More  Marvel  magic  or  a
misguided,  mediocre  mess?

 

TinyCo bring us another franchise tie-in,
similar in substance to their 2014 title
Family Guy: The Quest For Stuff except
this time it’s clad in spandex and covered in acne.

You’ll need to help college director Nick Fury assemble and
teach a team of young Avengers as they attend
classes and battle Hydra before homework.


 

We’ve seen licensed games like this before, Family Guy, The Simpsons: Tapped Out and so on, but Marvel games for mobile are usually beat-em-ups (or brawlers), such as the recent Contest of Champions, for one. It’s not directly tied into the relatively recent Avengers Academy comics story-line, but it does borrow a little from it.

So what’s the deal? Is it any good? Well, yes and no. As a big Marvel fan, I enjoy most things with their branding attached, this included, but it does have its downfalls.

“Director Fury has tried to get to the bottom of the mysterious time-fog but he needs
the help of a young Iron Man, among others, to begin to figure it out.”

You begin working alongside director Nick Fury and his assistant, Pepper Potts, as they attempt to helm the new Avengers Academy. Its aim: To teach young heroes and develop their powers so they are ready to ward off Hydra attacks. The story revolves around the so-called “Time-fog” which is of an unknown origin and has engulfed the academy’s campus and the surrounding areas. Director Fury has tried to get to the bottom of the mysterious fog but he needs the help of a young Iron Man, among others, to begin to figure it out.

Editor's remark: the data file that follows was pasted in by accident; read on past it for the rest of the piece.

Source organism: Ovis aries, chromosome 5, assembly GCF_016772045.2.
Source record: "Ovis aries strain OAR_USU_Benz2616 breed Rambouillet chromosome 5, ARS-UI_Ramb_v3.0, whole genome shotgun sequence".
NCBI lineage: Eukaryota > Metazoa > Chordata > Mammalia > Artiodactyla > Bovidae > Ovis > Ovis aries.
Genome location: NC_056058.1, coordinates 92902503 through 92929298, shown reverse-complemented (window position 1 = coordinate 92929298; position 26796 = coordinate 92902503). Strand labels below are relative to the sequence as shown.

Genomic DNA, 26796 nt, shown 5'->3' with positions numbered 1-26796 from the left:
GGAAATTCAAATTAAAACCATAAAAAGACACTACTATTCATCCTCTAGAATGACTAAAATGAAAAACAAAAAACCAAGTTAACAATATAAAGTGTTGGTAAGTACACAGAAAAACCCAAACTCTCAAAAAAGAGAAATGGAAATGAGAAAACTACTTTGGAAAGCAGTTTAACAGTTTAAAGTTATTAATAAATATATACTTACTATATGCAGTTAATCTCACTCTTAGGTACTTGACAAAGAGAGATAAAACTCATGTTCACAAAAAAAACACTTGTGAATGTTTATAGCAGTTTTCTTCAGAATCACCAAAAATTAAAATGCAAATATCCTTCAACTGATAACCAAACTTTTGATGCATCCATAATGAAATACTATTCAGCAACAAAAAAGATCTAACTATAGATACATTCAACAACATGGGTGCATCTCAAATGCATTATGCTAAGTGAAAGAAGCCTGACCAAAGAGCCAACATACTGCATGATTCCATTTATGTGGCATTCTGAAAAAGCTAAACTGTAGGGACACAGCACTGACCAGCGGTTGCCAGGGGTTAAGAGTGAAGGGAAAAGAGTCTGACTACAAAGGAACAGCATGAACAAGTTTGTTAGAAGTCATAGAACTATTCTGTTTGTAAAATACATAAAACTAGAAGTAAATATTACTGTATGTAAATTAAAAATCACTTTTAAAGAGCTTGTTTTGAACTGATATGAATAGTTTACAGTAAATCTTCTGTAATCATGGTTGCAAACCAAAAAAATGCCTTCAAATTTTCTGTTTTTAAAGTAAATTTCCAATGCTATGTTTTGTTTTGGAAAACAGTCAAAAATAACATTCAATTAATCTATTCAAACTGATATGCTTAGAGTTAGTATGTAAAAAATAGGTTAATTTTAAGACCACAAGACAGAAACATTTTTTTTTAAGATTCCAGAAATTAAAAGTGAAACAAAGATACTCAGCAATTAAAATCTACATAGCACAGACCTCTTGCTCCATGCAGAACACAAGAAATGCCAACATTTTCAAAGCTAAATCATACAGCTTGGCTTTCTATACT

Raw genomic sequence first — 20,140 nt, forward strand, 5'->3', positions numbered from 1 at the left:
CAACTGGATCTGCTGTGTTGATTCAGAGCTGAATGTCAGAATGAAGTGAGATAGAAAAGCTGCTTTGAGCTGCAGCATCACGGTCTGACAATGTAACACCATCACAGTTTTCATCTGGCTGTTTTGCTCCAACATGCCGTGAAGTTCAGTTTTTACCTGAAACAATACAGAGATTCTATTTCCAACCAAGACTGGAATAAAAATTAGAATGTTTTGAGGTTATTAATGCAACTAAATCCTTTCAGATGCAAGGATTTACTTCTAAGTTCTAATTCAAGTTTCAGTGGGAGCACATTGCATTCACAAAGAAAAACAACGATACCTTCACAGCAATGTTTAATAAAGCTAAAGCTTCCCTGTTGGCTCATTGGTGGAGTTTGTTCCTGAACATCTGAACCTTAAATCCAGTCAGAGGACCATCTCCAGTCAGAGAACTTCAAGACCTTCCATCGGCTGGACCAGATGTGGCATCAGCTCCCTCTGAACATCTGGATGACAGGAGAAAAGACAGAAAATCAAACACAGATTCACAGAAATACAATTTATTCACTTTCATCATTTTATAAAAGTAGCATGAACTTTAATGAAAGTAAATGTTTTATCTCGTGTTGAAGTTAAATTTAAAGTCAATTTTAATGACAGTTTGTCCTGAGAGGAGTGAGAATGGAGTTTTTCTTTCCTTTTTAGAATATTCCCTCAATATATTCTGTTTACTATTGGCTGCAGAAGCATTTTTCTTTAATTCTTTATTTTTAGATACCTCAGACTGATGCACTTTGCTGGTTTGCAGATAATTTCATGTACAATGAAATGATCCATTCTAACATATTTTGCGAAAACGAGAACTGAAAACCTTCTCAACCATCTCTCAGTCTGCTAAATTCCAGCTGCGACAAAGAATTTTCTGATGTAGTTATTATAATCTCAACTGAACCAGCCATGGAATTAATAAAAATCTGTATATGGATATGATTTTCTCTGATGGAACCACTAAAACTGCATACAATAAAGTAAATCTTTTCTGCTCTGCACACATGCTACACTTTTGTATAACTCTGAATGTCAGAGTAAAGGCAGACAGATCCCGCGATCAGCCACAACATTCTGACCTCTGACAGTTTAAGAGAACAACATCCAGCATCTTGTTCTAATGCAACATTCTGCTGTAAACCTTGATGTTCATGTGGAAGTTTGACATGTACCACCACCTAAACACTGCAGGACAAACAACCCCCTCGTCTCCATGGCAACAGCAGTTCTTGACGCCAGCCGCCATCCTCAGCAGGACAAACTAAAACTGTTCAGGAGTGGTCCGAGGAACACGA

The whole shtick of Avengers Academy is that most of the characters are just teenagers, with teenage problems who sometimes, well, they just want to party!

“…most of the characters are just teenagers, with teenage problems who sometimes, well, they just want to party!”

You’ll spend the learning part of the game with Iron Man and Wasp, recruiting Loki and Black Widow early on, then once you’ve gotten the hang of it, you’ll be able to recruit Captain America, Thor, Falcon, Enchantress, Spider-Woman, Iron-Patriot, Ant-Man and many others. These characters are the teenagers with Fury, Hank Pym and Odin (Thor & Loki’s father) at their regular ages. This is yet another mystery surrounding the academy and its these unknown elements that are at the heart of this game’s story. To make things more mystical, near the beginning a severely damaged Iron Man mask is found inside the fog, but Tony is still only in the early stages of developing his suits, so, how did it get there? What secrets is director Fury undoubtedly hiding from you? Black Widow catches on quickly and begins her own investigation into the peculiar happenings while Stark and the rest continue with their training.